I should make it clear that I am speaking in a personal capacity this afternoon. I begin by paying tribute to the business managers of the Parliament, who have had the difficult, if not impossible, task of trying to bring the salaries issue to the chamber this afternoon. I am sure that that process has not been made any easier by my amendment. I am sorry for that, but one sometimes has to do what one believes to be right. I felt that it was important to give members a choice today. My amendment does that by proposing an inflation-only pay rise instead of a 13.5 per cent pay rise. That is the only credible option, given that Tommy Sheridan's amendment is, quite frankly, a distraction from the real debate.

        • Johann Lamont (Glasgow Pollok) (Lab):
          Will Shona Robison accept an intervention?

        • Shona Robison:
          No, I will not.

          My reasons for lodging the amendment are simple. First, I do not believe that we should be voting at all on our own salaries. That is a hideous position to be in—I share John Young's sentiment on that—and I hope that we will avoid it in future years.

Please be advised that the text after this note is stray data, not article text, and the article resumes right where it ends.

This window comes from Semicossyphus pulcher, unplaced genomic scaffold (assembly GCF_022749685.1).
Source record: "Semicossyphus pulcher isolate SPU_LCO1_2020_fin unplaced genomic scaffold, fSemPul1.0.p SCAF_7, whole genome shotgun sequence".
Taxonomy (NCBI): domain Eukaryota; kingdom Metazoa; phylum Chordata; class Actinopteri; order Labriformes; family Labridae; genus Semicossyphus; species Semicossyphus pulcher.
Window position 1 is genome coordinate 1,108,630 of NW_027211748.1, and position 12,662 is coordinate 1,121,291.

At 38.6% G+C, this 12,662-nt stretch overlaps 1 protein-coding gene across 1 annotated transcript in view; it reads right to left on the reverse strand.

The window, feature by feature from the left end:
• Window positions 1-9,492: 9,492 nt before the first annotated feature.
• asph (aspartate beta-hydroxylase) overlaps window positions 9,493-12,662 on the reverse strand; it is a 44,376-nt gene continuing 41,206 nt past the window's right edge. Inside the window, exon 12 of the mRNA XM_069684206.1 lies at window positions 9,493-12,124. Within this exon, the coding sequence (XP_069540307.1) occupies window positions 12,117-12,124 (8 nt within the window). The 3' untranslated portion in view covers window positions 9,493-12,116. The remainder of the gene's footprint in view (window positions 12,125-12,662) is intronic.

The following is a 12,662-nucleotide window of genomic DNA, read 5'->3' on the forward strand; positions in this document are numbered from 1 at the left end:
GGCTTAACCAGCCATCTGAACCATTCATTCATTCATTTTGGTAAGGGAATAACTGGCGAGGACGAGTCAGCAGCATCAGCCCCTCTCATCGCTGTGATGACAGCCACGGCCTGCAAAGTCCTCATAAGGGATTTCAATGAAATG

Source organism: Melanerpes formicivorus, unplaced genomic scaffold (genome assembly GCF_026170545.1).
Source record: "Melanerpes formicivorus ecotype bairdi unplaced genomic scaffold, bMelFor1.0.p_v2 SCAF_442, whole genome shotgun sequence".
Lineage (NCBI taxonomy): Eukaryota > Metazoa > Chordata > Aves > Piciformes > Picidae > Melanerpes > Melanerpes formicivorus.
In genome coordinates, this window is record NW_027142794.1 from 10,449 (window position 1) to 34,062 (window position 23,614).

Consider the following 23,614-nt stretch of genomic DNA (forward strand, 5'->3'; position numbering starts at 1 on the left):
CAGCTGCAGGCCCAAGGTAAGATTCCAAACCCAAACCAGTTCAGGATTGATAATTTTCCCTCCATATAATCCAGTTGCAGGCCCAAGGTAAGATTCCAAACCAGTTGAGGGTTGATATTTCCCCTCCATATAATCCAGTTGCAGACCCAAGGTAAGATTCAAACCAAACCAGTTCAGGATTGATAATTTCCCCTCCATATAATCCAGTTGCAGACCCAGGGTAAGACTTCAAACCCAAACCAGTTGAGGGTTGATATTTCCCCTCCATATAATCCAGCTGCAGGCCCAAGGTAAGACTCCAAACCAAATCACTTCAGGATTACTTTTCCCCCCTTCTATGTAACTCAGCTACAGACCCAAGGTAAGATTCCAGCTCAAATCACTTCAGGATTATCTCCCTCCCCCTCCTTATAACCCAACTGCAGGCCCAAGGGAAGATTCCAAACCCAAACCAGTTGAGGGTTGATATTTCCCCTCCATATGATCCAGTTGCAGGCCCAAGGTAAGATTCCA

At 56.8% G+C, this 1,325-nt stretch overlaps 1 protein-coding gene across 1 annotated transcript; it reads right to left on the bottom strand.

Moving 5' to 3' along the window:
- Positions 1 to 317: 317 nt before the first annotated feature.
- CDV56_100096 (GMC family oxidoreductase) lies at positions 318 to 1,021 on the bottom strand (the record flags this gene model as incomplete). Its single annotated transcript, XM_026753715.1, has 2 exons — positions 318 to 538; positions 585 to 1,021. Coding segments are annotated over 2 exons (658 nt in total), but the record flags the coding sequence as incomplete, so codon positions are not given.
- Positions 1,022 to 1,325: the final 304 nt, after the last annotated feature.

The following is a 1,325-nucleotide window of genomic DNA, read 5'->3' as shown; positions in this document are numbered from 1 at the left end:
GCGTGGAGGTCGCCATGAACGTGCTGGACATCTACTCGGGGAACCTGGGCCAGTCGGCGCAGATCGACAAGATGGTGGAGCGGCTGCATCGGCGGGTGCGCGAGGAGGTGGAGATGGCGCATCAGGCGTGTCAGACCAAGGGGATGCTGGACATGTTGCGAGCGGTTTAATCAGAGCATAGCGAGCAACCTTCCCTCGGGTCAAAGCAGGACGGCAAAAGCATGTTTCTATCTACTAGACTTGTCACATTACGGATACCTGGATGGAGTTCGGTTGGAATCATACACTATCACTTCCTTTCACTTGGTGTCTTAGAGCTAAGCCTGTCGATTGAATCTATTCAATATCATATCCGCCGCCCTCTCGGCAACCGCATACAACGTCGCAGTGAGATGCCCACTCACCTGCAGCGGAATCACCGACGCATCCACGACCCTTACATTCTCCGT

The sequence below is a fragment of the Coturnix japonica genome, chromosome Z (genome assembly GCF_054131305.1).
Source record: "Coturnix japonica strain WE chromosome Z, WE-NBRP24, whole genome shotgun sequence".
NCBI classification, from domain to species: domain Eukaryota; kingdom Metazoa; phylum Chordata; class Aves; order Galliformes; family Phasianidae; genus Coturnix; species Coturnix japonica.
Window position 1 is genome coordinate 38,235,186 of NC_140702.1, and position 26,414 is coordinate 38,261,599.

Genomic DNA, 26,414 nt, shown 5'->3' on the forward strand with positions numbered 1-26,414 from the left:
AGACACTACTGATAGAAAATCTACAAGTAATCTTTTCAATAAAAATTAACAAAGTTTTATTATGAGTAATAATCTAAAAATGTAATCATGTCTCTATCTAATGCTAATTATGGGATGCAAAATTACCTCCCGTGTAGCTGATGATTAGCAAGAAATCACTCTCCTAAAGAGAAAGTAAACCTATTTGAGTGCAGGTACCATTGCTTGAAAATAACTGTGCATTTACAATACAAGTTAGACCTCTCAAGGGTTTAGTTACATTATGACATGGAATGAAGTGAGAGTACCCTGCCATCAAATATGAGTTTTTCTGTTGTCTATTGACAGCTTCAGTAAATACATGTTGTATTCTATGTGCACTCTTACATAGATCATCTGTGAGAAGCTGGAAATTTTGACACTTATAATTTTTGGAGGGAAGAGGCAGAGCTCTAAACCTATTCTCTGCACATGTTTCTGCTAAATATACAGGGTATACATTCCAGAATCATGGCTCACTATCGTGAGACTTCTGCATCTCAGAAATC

Secondly, I cannot vote for something that I am unable to defend in public and I cannot defend receiving a pay rise that is four times the pay rise of a nurse or equivalent to the annual income of many pensioners.

          Thirdly, and most important, I do not believe that voting for the proposed pay rise will do anything to help to build trust and respect between the Scottish public and their Parliament. We should pay attention to the public mood on the issue. A poll today said that 99 per cent of the public thought that we should not accept the pay rise. We should listen to the views of the public.

          Let Westminster MPs justify to the public why they should get paid more when they do less. That is an issue for them. I support parity, as long as it involves a pay cut for Westminster MPs. The issue is a question of political judgment about what is sensible and in the best interests of this Parliament at this time. I urge members to support my amendment.

          I move amendment S1M-2919.1, to insert after "the Scheme":

          "subject to the Scheme being amended as follows: in paragraph 2(1) leave out ‘£48,228' and insert ‘£42,918', and in paragraph 5 leave out from ‘as specified' to end and insert ‘in accordance with an index determined by the Parliamentary corporation.'"